World’s Simplest Worm Box

I am cheap and prefer to not spend money on something that can be easily made or created from a repurposed item. I will go without something if an economical yet elegant solution isn’t an option—I know, ridiculous parameters.

Simple worm box #1 (pictured): L 30" x W 18" x 9"), total project cost $28 using some reclaimed materials

Simple worm box #2 (not pictured): L 30" x W 18" x 11" H), total project cost $50 using mostly new materials

On top of it all, I really dislike unnecessary, cheap plastic products and plastics in general. Don’t get me wrong, plastic has attributes that can be useful such as being rigid or flexible, impermeable, clear or opaque, durable, and so on. But, cheap plastic is just plain wasteful and for me completely unnecessary—we can do better! 

When it was time to start worm composting to 107 Garden, it was not an option to purchase a worm bin or factory or canister or tower or convert plastic tubs into a worm bin. I elected for another DIY solution: a simple wood box with holes drilled in the sides. Simple, no plastic. When the bin succumbs to moisture and age I will burn it the old washer drum that's now the fire pit.

The worm box design that inspired the worm boxes at 107 Garden is from Alys Folwer’s Garden Anywhere.

From Alys Folwer's Garden Anywhere

Advantages of a Wooden Worm Box

  • It’s not plastic.
  • Can be constructed with reclaimed wood or repurposed old dresser drawer.
  • Wood tends to stay cooler than black plastic and can be insulating in cooler weather.
  • A shorter profile can allow for functions to be stacked. The two worm boxes at 107 Garden are nestled between raised beds and above the worm boxes on a raised bed bridge (boards that straddle two raised beds) is a place to keep seedlings and small plants. The bridge also shades the worm boxes to help keep them cool in the heat of summer.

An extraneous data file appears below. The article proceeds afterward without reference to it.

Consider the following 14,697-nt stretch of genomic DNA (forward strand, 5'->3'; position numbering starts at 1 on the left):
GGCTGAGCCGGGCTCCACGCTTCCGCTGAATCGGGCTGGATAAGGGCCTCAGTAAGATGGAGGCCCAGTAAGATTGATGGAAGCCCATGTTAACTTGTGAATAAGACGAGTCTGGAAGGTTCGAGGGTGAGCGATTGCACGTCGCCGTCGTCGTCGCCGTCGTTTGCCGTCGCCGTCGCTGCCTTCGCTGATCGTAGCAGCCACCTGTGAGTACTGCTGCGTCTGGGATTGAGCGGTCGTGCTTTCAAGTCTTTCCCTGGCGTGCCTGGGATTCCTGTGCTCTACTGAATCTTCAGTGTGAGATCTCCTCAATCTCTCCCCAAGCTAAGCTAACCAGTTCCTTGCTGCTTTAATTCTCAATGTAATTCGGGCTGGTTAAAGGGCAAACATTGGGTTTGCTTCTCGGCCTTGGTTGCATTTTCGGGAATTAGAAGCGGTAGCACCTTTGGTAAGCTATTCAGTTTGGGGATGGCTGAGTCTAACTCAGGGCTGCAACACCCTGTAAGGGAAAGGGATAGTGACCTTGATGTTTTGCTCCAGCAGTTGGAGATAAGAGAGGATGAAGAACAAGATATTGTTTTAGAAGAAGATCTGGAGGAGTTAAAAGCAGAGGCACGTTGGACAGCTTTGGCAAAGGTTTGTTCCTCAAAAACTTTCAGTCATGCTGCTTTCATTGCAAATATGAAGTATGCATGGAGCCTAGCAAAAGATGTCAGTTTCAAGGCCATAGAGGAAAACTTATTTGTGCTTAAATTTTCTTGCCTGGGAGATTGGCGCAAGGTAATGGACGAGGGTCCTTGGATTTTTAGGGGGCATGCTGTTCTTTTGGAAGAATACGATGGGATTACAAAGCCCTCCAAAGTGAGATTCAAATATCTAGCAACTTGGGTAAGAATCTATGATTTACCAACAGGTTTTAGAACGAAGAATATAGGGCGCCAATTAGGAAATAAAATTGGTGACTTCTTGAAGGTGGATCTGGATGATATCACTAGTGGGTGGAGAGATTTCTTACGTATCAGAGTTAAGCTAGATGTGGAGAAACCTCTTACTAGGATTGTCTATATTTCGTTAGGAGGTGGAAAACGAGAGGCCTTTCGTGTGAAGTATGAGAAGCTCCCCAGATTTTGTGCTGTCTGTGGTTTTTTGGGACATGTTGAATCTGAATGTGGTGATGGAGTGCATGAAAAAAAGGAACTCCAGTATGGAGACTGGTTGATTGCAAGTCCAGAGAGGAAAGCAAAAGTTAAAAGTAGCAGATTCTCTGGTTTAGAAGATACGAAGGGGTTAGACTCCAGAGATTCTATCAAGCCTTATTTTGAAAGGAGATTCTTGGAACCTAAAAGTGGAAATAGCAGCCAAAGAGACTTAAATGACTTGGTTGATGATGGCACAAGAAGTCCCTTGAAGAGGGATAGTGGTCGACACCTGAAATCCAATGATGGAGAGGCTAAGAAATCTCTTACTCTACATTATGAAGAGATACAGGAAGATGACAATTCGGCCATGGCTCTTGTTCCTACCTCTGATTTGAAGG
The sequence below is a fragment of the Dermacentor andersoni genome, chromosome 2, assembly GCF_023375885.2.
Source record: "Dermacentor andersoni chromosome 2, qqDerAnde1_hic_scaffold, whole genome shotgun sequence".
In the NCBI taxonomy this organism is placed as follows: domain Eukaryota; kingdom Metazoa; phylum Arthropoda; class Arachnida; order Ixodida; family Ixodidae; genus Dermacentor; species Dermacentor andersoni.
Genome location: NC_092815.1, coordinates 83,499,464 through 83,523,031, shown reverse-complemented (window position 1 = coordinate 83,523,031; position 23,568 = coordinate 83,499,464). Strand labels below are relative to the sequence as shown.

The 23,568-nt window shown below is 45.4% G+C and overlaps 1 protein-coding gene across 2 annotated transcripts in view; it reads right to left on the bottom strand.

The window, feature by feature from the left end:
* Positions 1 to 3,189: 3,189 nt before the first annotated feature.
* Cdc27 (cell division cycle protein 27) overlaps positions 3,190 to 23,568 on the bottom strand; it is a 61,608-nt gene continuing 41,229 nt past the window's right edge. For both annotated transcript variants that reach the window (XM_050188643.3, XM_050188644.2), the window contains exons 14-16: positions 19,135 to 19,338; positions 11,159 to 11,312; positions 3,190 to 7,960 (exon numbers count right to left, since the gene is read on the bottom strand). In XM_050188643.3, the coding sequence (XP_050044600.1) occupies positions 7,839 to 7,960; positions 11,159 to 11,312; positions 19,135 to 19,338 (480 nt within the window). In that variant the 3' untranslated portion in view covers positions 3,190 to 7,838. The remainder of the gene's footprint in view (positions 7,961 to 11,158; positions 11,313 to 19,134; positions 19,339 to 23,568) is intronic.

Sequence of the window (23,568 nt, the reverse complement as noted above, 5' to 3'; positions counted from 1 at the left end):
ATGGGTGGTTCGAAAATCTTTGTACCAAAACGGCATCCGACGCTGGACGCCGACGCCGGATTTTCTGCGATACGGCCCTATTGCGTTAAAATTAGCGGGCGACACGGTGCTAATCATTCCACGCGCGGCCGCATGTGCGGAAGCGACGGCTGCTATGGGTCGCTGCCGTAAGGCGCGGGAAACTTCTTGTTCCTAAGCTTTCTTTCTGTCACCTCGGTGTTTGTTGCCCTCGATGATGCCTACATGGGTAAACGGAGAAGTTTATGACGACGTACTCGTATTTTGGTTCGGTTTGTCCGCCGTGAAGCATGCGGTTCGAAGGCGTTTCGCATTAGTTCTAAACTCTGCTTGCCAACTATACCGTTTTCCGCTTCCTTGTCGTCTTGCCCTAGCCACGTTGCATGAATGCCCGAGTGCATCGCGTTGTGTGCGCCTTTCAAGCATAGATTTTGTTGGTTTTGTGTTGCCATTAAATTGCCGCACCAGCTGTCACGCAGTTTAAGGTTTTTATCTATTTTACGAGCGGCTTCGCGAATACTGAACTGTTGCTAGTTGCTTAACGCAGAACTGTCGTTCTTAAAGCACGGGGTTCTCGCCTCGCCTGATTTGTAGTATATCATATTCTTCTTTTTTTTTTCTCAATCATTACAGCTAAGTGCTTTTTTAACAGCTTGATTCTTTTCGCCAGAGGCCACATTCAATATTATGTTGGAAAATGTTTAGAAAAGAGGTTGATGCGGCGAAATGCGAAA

Managing a Simple Worm Box

If you are not familiar with worm composting, see the resources listed below for more information.

I prefer to use a moistened mix of coir, peat moss, shredded newspaper, and garden soil in my worm boxes.

  • Make a deposit of food waste. Visually divide your bin into three or more deposit regions. I divide my bins into thirds and make one deposit in each third. The deposit area can be marked with a rock so that you know where the last deposit was made. The worms will move to the next section with a new deposit.
  • Keep in mind that you need two pounds of worms to process one pound of food waste.
  • Make a withdrawal of castings. Simply go to the oldest deposit region and remove castings.
  • The moisture level can be managed by simply adding water.
  • Be sure to raise the worm boxes off the ground with bricks.

Resources

  • Mary Appelhof (1997). Worms Eat My Garbage. Flowerfield Enterprises, LLC. ISBN: 9780977804511. Classic book on worm composting.
  • Alys Fowler (2008). Garden Anywhere. Chronicle Books, LLC. ISBN: 9780811868754. Some very practical composting solutions including wooden worm boxes and compost bins.